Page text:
Similarly to patients with AD, patients with psoriasis also frequently experience pain. As shown by Ljosaa et al. (11) and Patruno et al. (12), approximately 42–44% of patients with psoriasis reported skin pain, with a mean visual analogue scale (VAS) score of 7.1 points. The intensity of pain correlated significantly with psoriasis severity evaluated with the Psoriasis Area and Severity Index (PASI). It was also observed that changes in PASI predicted changes in intensity of skin pain (13). Importantly, the current survey found that only some of the dermatologists asked the patients about cutaneous pain. This could be partially explained by the fact that these diseases have, for a long time, been considered as painless conditions (7). Given the high prevalence and burden of subjective feelings regarding the skin in inflammatory dermatoses, clinicians should pay more attention to these symptoms in order to manage them effectively. It is important to increase awareness of these symptoms, as it has been shown that even minor improvements in the severity of psoriasis can lead to dramatic improvements in skin pain (14).
An effective treatment strategy is of great relevance, as cutaneous pain significantly interferes with sleep, leisure activities, and activities of daily living (1, 7, 11). In patients with AD cutaneous pain is associated with increased self-consciousness (10). Patients deal with their skin pain in different ways. Some patients take action to alleviate the pain and divert attention from the pain. However, most patients use strategies for maladaptive and passive coping, such as enduring the pain, avoiding painful activities, fearing or trivializing pain (7). Treating skin lesions may also be insufficient for proper pain management, since the healing process is not always immediate. Efficacious relief options for acute pain include mild analgesics, such as acetaminophen, non-steroidal anti-inflammatory drugs (NSAIDs), or mild opiates (11). Recent studies have also shown significant efficacy of 2 plant protein-free extracts of Rhealba oat plantlets (Laboratoires A-Derma, Pierre Fabre Dermo-Cosmetique, Lavaur, France) and Uncaria tomentosa, in reducing cutaneous pain (15). In addition, psychological coping strategies and relaxation techniques are important and should be offered to all patients with cutaneous pain.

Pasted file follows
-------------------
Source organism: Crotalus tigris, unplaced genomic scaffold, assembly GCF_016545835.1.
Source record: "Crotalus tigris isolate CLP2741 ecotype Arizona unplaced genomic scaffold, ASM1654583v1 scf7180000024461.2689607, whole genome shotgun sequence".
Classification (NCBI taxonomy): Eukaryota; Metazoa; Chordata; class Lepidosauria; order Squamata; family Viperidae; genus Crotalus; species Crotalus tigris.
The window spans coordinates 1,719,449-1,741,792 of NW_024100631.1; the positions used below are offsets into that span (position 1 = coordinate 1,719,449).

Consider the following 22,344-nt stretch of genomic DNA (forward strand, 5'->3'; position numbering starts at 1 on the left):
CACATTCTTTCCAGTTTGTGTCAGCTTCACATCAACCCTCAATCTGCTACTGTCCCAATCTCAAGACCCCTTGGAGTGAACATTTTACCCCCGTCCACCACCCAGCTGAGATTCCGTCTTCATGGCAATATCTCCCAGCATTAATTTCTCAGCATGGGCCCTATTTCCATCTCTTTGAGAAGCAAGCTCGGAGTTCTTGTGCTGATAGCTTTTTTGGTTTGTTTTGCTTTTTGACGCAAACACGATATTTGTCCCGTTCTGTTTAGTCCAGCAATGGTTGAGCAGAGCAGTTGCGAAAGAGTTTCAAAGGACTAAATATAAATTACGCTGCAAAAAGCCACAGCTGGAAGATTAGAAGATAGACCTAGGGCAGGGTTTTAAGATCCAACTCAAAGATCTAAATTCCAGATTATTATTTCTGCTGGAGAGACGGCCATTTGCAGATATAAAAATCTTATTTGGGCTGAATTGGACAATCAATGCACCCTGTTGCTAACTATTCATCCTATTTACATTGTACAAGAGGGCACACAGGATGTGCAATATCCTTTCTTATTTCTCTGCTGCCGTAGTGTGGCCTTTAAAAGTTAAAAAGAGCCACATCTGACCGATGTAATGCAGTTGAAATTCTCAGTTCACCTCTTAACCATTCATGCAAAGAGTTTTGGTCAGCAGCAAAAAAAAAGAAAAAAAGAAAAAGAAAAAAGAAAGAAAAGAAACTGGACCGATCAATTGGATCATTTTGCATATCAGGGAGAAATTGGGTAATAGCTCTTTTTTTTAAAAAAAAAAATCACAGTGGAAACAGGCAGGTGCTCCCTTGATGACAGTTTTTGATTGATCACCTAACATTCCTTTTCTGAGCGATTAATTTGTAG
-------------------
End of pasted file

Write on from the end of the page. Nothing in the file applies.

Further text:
Ljosaa et al. (7) indicated that patients with psoriasis used a variety of adjectives and metaphors to describe their pain. The nature of pain in our questionnaires was most often described as “burning”, “stinging” or “annoying”, but we detected significant differences regarding the terms used to describe skin pain. The use of different terms by patients to describe skin pain in AD or psoriasis may suggest that the underlying pathomechanism of pain could differ between these conditions. It is also notable that patients with AD were significantly less often able to clearly differentiate the feeling of pain from itching, which further supports the suggestion of different patho-logies of skin pain in AD and psoriasis. However, this phenomenon requires further research.
This study detected a high prevalence of skin pain in patients with AD and psoriasis. However, the results should be regarded with caution due to several limitations. The web-based design of the questionnaire does not enable confirmation of whether patients did actually have the diseases studied, and it was not possible to assess the disease severity. Furthermore, patients with more severe cutaneous pain may have been more willing to complete the online questionnaire, which would result in overestimation of the actual prevalence of cutaneous pain. The web-based questionnaire has not been validated; thus, generalization of the findings of this study is questionable. Nevertheless, the authors consider that the results are of importance, as they indicate that both patient populations have cutaneous pain. Further studies are needed to better characterize skin pain in relation to demographic and clinical parameters.
A high prevalence of cutaneous pain occurs in AD and psoriasis. Clinicians should routinely assess skin pain and itch severity in all patients with AD or psoriasis. The range of terms used by patients to describe pruritus in AD or psoriasis might suggest differences in the pathogenesis of this symptom in these conditions. Further research is needed to determine the precise mechanisms and optimal treatment for cutaneous pain.
Conflicts of interest: AR has been a consultant or speaker for AbbVie, Bioderma, Celgene, Chema Elektromet, Eli Lilly, Galderma, Janssen, Leo Pharma, Medac, Menlo Therapeutics, Novartis, Pierre-Fabre, Sandoz and Trevi; and a principal investigator or sub-investigator in clinical trials sponsored by AbbVie, Drug Delivery Solutions Ltd, Galderma, Genentech, Janssen, Kymab Limited, Leo Pharma, Menlo Therapeutics, MetrioPharm, MSD, Novartis, Pfizer and Trev.